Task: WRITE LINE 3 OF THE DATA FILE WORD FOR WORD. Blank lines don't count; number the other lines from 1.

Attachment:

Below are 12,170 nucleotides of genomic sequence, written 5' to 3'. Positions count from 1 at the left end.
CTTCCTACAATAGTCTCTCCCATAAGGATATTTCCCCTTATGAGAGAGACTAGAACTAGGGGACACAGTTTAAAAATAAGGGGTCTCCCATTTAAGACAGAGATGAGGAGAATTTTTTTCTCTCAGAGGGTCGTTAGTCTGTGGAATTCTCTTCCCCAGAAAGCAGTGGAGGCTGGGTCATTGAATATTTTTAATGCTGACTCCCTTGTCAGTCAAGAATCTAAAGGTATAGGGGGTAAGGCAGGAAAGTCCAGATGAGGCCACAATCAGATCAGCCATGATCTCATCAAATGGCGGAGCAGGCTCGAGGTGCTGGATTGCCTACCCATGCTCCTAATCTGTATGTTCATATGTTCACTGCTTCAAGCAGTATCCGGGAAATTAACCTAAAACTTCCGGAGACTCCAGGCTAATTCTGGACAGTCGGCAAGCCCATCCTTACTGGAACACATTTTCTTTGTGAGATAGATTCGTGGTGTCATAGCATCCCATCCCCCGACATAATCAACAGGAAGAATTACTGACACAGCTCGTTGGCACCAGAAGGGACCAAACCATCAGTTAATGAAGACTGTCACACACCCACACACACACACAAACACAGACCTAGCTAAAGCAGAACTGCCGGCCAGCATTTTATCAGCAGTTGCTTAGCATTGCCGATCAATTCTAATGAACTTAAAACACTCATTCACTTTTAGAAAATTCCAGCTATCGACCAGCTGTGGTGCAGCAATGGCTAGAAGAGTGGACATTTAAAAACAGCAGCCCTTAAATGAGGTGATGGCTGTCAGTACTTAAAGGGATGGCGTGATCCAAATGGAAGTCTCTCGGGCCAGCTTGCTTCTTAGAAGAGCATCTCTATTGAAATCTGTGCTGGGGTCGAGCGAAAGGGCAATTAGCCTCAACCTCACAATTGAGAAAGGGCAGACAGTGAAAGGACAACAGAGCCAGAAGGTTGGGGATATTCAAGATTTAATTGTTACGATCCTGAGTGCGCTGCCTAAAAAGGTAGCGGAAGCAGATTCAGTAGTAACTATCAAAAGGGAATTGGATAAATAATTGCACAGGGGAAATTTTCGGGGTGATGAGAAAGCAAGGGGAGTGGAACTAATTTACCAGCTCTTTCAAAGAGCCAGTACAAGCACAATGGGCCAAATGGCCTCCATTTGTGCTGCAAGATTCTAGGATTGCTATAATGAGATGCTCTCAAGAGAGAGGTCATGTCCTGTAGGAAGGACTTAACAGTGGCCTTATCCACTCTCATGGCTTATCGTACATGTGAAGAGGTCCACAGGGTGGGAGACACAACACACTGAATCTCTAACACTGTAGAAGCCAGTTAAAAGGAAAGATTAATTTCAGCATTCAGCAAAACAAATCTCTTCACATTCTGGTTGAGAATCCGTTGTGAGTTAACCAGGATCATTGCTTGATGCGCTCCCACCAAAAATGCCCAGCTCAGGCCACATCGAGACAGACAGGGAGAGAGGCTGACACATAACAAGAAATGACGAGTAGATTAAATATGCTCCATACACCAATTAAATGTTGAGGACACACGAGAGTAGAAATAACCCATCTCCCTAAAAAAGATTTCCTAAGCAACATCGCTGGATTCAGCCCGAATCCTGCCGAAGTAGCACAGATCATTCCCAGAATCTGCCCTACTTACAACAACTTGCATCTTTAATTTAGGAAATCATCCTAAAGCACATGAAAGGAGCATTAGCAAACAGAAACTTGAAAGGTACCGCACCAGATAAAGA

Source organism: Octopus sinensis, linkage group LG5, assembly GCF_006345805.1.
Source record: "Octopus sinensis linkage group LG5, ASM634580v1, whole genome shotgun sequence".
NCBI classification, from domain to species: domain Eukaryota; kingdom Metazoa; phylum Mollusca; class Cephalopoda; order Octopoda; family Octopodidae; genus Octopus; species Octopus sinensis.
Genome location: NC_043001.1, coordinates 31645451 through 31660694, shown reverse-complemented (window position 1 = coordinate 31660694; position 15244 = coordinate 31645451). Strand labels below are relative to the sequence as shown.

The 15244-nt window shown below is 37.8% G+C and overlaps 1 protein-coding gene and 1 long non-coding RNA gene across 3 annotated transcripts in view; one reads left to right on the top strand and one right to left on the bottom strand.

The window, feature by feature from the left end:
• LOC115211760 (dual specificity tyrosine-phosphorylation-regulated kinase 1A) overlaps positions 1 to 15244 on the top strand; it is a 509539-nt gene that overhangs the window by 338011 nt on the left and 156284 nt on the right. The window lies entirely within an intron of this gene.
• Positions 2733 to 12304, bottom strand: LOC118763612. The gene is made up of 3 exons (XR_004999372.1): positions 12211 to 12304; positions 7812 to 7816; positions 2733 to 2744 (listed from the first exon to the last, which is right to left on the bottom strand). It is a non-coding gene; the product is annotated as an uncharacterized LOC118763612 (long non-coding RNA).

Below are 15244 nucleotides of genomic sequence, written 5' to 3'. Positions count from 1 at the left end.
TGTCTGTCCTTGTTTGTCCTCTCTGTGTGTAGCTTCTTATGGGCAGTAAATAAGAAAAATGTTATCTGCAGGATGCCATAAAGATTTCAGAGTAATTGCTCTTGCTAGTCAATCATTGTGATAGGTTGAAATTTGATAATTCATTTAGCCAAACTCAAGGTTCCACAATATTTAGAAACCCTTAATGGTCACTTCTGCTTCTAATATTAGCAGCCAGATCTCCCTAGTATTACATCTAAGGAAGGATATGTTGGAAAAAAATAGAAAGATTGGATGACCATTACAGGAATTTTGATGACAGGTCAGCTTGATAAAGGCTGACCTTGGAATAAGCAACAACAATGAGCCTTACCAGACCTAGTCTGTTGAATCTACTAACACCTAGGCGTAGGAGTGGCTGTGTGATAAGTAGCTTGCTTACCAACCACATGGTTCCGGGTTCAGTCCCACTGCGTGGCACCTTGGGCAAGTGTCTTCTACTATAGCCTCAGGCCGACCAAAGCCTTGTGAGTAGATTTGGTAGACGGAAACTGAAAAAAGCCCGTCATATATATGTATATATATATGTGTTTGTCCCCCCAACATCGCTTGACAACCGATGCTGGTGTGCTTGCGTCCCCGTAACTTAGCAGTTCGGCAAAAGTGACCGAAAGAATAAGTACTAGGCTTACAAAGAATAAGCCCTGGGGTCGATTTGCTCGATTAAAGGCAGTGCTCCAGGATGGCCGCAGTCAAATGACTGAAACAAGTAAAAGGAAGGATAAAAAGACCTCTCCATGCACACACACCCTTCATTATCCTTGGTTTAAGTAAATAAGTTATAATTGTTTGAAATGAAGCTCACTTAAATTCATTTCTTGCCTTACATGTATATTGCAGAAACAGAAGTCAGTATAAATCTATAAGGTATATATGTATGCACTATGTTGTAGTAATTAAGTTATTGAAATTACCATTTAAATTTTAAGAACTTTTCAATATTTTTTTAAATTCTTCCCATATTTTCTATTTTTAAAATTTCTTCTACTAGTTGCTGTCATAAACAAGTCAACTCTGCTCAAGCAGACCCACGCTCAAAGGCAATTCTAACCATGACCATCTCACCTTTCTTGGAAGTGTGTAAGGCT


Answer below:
Source organism: Octopus sinensis, linkage group LG5, assembly GCF_006345805.1.